How To Boost Your Warehouse Efficiency By 50 Percent Or More

 Modern companies are becoming increasingly reliant on warehouse efficiency to secure their operations. Companies in multiple sectors - including online retails - need to marshal their resources in these spaces and develop streamlined solutions. 

Use Enabling Technology

Over the last ten years, software developers have created a set of warehouse management programs and apps that make operations smoother. These systems provide suggestions on the best routes for picking up or depositing products, select automated picking routes, and reduce your dependency on paperwork

Programs also come with additional helpful features such as showing you how to reduce waste or eliminate mistakes. This way, you can cut down on clutter and avoid irritating customers. 

Create Marked Bays

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As brands like Jointline point out, creating marked bays is one of the most powerful methods for improvising organization in your warehouse and increasing worker productivity. Robust floor markings are a simple and affordable method to ensure that you’re using the best use of space and that your forklift drivers operate safely. 

Improve Workstation Organization

Take a look at the state of your workstations. How do they look? Are workers able to grab all the accessories they need from a standing position? Or do they need to make frequent trips away from their stations to get what they need? 

If it’s the latter, then it could be a sign that you need to improve your workstation organization.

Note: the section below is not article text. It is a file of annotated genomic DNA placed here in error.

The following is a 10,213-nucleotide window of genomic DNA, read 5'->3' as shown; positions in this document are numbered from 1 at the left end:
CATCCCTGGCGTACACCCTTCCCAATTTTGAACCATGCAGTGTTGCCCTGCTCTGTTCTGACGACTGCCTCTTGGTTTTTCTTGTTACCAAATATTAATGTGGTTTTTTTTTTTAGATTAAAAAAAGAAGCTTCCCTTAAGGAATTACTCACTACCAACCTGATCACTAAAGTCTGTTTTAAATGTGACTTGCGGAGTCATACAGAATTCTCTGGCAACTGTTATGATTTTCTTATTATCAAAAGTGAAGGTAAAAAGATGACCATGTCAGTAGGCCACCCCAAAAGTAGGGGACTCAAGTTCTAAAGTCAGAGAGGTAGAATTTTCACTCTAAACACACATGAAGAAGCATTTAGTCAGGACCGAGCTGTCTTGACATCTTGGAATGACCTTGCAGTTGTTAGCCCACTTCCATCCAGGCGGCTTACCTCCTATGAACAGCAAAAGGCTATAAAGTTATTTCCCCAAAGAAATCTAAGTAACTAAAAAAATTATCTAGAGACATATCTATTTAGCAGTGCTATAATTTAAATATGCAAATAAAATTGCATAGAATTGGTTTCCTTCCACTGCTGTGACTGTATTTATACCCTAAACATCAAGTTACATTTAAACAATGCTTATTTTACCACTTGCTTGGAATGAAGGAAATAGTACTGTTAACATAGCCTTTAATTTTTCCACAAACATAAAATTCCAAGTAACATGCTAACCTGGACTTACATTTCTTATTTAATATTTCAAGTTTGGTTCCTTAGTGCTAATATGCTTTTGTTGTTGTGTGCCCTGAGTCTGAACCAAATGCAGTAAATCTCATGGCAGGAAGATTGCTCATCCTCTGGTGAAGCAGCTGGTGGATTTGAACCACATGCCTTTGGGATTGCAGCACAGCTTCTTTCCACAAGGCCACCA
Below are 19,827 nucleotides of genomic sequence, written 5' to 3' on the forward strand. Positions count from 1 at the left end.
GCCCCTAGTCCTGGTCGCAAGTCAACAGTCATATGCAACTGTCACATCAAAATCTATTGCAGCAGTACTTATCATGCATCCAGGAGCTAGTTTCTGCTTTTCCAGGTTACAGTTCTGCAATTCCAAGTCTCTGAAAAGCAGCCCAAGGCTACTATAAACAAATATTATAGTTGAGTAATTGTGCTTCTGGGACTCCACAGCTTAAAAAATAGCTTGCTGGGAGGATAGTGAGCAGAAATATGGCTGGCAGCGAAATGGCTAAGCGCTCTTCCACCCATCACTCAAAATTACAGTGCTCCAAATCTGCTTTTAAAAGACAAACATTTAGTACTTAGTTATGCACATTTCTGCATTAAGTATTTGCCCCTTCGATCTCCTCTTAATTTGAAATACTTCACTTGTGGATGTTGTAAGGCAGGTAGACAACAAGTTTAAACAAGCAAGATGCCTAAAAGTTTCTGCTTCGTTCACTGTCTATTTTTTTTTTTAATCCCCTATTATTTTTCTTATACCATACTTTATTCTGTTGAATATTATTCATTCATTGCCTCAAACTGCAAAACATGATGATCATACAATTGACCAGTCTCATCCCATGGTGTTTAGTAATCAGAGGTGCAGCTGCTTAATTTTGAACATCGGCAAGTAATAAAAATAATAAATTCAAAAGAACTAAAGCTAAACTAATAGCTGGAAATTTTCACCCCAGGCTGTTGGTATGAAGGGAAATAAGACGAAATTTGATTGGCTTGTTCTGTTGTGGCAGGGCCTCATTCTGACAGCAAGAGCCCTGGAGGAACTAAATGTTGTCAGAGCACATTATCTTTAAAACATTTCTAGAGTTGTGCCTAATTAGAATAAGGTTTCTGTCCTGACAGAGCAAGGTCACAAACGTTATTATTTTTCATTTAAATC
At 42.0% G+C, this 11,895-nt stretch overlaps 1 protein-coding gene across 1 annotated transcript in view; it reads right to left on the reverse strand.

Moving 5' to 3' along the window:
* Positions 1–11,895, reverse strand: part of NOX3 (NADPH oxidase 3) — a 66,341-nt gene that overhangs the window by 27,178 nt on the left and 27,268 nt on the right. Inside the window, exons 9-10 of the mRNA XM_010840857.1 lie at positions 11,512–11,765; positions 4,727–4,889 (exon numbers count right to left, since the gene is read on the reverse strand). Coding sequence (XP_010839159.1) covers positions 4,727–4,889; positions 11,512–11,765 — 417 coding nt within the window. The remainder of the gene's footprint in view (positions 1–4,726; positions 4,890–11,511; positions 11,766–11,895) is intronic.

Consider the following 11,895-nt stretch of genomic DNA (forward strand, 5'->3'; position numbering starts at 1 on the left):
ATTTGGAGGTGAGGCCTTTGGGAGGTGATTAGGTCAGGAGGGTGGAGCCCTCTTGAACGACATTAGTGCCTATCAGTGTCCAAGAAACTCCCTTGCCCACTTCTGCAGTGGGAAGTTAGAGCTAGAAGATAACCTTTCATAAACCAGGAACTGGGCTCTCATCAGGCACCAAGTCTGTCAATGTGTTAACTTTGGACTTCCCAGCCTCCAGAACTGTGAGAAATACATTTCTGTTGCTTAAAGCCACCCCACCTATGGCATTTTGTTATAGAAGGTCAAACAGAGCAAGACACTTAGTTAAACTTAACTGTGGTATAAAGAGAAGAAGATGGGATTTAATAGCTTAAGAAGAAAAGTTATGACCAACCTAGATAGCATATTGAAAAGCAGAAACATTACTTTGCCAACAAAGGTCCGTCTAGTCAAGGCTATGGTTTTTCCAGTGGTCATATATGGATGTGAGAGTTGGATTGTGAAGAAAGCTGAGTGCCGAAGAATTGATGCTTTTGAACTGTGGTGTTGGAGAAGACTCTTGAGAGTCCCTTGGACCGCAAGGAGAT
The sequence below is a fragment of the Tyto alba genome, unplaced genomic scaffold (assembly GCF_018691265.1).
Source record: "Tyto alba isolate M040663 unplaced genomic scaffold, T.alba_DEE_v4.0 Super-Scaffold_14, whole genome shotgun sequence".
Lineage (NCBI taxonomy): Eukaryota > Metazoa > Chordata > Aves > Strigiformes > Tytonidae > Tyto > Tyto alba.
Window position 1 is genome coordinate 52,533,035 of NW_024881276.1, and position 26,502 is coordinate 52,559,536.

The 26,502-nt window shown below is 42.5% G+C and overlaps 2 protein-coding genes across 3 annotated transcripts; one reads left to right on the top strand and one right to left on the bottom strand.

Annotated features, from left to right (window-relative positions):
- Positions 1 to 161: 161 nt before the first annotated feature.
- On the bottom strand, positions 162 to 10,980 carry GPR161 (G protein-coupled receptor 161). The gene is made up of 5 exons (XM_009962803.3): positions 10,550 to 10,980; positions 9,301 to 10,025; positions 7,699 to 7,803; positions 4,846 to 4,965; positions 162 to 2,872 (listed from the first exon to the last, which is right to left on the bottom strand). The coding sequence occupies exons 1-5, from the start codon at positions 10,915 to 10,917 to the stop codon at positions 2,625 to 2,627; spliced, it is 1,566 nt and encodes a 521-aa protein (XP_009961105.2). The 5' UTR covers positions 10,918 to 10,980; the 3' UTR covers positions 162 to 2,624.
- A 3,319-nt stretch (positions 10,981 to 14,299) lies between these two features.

The best workstations sort, and set in order all the tools that workers need to work as rapidly as possible. They include techniques for reducing errors and keeping clutter to a minimum, including shredders, integrated bins, tape machines, and more. 

Create Better Picking Plans

Your warehouse management system should automatically generate the most efficient picking plans for your staff. If it doesn’t, then nothing is stopping you from organizing them yourself. 

Take a look at your current material plans and travel times and compare them to the industry average and leaders. If there’s a substantial difference, then think about whether you’re organizing products logically. Putting similar products next to each other, for instance, is a good start. Pickers can select complementary products rapidly. You can also keep the most commonly-picked items near picking stations, and then store others higher up or further away. 

Keep Your Inventory Lean

If you’re not keeping your inventory lean yet, you should be. Having more products than you need to serve your customers’ needs increases your storage costs and makes the task of operating a warehouse more challenging. Pickers have to spend longer wading through goods to find the items they need. 

Where possible, reduce your safety stocks and get your suppliers to deliver to you in smaller, more frequent quantities. Calculate the cost-benefit of changing your setup. Sometimes lower-volume deliveries can yield higher efficiencies elsewhere that wind up saving you money. 

Use All The Space You Have

Don’t rent out additional space until you need it. Ensure that you’re using all horizontal and vertical space in your facility. Avoid expansion costs where you can.

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